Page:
NFPA offers tips to stay safe in short-term rentals, hotels, and elsewhere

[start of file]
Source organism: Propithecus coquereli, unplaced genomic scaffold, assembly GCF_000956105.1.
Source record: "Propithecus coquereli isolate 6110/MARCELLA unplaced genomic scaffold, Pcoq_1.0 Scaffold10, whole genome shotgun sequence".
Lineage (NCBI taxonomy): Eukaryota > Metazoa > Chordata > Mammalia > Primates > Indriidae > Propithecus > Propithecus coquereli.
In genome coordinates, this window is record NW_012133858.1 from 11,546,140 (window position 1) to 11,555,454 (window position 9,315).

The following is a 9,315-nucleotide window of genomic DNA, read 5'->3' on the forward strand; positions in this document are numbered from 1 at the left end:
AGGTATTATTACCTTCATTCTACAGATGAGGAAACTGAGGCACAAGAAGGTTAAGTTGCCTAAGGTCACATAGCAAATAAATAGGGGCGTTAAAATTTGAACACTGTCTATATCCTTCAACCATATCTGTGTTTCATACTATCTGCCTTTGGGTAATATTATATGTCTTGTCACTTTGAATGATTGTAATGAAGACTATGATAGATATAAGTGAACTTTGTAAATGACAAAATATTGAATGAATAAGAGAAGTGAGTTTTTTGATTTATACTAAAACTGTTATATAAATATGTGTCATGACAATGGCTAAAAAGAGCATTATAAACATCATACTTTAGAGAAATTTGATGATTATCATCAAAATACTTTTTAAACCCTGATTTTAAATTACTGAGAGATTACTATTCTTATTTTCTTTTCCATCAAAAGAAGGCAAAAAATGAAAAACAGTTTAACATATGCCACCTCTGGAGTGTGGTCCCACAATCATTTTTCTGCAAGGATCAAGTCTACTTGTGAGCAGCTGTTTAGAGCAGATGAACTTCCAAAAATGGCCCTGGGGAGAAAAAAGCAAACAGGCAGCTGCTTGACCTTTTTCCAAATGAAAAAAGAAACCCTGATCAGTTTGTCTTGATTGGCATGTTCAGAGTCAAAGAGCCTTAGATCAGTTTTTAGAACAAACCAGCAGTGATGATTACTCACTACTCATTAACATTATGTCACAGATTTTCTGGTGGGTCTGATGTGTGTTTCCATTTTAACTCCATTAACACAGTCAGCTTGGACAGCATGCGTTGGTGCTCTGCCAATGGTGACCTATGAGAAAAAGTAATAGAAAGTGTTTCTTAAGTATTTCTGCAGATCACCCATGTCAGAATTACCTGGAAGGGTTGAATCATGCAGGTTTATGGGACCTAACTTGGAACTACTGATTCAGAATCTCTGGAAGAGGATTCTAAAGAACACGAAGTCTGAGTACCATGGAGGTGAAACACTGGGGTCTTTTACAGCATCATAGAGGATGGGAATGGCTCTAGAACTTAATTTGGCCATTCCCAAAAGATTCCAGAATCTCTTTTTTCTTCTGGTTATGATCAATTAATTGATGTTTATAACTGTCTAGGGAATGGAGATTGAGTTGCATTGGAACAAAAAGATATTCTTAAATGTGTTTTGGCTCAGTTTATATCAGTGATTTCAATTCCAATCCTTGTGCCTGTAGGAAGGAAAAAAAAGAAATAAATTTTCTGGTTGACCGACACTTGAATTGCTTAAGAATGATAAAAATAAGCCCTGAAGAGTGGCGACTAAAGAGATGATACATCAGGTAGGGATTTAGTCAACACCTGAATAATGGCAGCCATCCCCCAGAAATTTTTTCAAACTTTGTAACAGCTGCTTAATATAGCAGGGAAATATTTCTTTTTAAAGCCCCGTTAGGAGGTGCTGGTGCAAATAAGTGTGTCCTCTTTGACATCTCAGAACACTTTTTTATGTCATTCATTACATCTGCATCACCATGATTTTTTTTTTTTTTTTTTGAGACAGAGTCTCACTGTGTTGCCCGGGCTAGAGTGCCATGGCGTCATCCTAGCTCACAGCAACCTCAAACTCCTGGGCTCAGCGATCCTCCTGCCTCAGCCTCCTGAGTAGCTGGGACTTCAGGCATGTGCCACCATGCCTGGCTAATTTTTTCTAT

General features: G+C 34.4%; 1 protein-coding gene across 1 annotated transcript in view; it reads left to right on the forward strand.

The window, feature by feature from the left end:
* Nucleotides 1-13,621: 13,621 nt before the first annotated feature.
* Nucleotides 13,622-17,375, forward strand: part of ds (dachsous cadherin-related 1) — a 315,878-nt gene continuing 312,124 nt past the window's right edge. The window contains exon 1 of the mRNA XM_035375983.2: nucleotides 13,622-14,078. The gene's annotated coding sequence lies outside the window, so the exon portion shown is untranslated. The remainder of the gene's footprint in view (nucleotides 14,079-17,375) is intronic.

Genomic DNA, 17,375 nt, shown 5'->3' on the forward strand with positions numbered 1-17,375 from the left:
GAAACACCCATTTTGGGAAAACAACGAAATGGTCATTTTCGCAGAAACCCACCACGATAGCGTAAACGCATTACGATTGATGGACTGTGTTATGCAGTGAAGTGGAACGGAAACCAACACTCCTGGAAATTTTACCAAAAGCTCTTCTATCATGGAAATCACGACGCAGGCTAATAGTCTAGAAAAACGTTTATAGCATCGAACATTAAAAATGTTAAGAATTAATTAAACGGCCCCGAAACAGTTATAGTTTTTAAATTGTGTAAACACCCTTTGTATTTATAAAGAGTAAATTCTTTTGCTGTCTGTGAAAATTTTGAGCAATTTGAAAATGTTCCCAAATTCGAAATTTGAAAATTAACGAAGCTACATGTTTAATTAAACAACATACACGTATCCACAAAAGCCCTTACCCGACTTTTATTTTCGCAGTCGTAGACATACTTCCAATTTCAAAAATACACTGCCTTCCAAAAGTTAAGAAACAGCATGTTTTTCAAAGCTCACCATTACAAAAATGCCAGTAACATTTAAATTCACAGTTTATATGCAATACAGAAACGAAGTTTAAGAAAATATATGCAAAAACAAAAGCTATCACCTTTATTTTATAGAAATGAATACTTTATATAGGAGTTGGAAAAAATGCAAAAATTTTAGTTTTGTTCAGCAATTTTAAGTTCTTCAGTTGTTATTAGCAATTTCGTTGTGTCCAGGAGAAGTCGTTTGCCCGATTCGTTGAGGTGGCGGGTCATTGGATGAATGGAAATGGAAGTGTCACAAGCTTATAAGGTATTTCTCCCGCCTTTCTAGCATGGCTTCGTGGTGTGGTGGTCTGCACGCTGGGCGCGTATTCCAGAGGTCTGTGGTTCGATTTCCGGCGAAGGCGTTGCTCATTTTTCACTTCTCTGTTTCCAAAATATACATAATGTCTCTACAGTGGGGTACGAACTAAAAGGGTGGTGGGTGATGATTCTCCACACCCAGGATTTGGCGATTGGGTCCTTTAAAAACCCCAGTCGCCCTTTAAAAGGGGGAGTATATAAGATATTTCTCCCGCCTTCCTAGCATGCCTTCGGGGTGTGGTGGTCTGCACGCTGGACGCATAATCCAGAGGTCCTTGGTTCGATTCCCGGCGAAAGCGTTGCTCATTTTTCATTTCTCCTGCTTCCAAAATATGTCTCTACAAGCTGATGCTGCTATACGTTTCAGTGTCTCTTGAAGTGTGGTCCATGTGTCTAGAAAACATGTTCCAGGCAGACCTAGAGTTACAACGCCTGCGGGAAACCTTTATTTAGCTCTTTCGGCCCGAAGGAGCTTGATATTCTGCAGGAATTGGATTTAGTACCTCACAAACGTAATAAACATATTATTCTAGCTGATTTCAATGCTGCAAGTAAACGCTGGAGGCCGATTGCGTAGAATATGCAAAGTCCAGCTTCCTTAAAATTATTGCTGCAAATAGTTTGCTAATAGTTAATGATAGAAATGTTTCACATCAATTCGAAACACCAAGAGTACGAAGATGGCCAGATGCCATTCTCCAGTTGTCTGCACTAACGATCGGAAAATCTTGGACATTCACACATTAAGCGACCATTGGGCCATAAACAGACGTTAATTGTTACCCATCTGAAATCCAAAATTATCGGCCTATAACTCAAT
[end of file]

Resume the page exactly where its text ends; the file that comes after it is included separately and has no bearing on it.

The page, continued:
Over the past several years, companies like Airbnb and VRBO have grown in popularity, promising travelers unique stays in properties like this, which are known collectively as short-term rental properties. But unlike hotels, short-term rentals often don’t have the same code requirements and enforcement as hotels. Fire and life safety protection measures as basic as smoke alarms can be missing.  That’s why experts say it’s critical for guests to be mindful of the spaces they’re in, checking for things like working smoke alarms, two ways out of a building, and more. “Safe travel and lodging needs to be a component of your overall travel plans,” says Andrea Vastis, director of the Public Education division at NFPA. “Choosing places with smoke and carbon monoxide alarms, bringing travel alarms with you, and making sure everyone knows how to safely escape with an agreed-upon meeting place at your destination is critical.” An injury ‘every 44 seconds’ It’s unclear exactly how many people get injured—or worse—in hotels or motels each year, but it does happen with some regularity. The internet is littered with websites for injury lawyers who specialize in cases involving injuries that occurred at hotels. In January, comedian Bob Saget died after reportedly falling and hitting his head in a Florida hotel room.  But according to Justin Ford, guests in short-term rental properties get injured at a higher rate than guests in hotels. Ford has been involved in the short-term rental industry for decades and has advised companies like Airbnb on creating safer environments in short-term rentals.  “We know the home is the most dangerous place. More than 50 percent of our accidents happen in the home. Now we’re taking people who aren’t familiar with that home, and we’re putting them in that home, and that amplifies and makes the accidents even more common,” Ford says on a recent episode of The NFPA Podcast. “I’ve come up with a number that I believe is accurate: Every 44 seconds someone is injured in a short-term rental.” While some communities have made strides to enforce fire and life safety codes and standards in short-term rental properties—Palm Springs, California, is one example, Ford says, where even pools being rented within properties must pass electrical inspections—many short-term rentals never get inspected by a safety professional.  “I’ve stayed in a lot of rentals, and I’ve seen more than most people,” Ford says on the podcast. “I’ve looked up and realized, hey, that smoke alarm up there doesn’t have a flashing light, and I pull it down and it doesn’t have any batteries in it, and it’s because the last renters burned some popcorn and pulled the batteries and no one checked.” To stay safe, Ford advises renters to be proactive about taking safety into their own hands. “You’ve got to do your due diligence if you are a renter to look around and take a minute and ask, is this a safe place for me to stay?” he says. Check that smoke alarms and carbon monoxide alarms are present and working; make sure fire hazards like matches and lighters aren’t accessible, especially to children; ensure there are two ways out of the building in case of a fire or other emergency; take note of where fire extinguishers are located; if you can, eliminate any trip or fall hazards on the property. NFPA offers similar recommendations for short-term rental guests and a number of additional ones in two tip sheets, “Fire Safety at Your Home Away from Home” and “Take Safety with You!” Ideally, Ford envisions a future where guests don’t need to take as many steps to ensure their safety. Owners of properties would be more dedicated to investing in and maintaining fire and life safety protection equipment in the first place. “We can make these short-term rentals as safe as possible with very little financial impact on the owner,” Ford says. “We’re not talking about a lot of money to put in these safety features. So we’re not saying to get rid of them—they’re great—but let’s put a little effort into making sure they’re a safer experience for the guest.” NFPA resources for short-term rentals and beyond  In addition to its tip sheets on short-term rental safety, NFPA also offers tip sheets for staying safe in traditional hotels and even recreational vehicles.   At hotels, for instance, NFPA recommends guests take steps similar to what’s advised for short-term renters. If fire or smoke prevents you from safely evacuating the hotel, though, there are steps you can take to stay safe, including shutting off your room’s fans and air conditioning, stuffing wet towels in any cracks around the door, calling the fire department, and staying by the window. Read more in the “Hotel & Motel Safety” tip sheet from NFPA.  Recreational vehicles, or RVs, can also present risks to occupants. A report released by the Fire Protection Research Foundation in 2020 found that on average, 24 people die and 64 people are injured in nearly 2,000 RV fires in the United States each year. “Most fatal fires occur in older models of RVs, as they have fewer and less advanced fire safety measures,” the report reads. “They also have older engines and equipment that are more likely to fail, which is a common cause of fires.”  RELATED: Read an NFPA Journal article and listen to an NFPA Podcast on RV fire safety   To stay safe, NFPA advises RV renters and owners, among other steps, to make sure vehicle maintenance is up-to-date and performed by a qualified mechanic and that propane tanks and tubing are code compliant. Read more in the “Motor home, camper, and recreational vehicle safety” tip sheet from NFPA.